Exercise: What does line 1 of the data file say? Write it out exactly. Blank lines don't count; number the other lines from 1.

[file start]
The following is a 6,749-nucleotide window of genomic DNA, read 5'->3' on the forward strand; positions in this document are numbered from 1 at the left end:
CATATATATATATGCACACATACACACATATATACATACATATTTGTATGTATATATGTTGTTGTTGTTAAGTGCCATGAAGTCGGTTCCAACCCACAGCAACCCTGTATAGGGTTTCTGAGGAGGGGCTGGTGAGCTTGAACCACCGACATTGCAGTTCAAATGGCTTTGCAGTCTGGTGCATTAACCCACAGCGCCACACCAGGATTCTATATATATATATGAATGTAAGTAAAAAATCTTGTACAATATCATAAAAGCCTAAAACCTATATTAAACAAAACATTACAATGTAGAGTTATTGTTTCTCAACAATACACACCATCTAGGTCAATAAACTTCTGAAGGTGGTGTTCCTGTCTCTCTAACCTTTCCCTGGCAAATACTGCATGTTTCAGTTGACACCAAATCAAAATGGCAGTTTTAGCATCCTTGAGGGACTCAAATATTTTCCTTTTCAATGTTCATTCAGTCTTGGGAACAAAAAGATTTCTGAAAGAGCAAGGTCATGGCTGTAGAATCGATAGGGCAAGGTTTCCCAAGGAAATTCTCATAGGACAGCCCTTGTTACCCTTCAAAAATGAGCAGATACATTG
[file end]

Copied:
The following is a 6,749-nucleotide window of genomic DNA, read 5'->3' on the forward strand; positions in this document are numbered from 1 at the left end: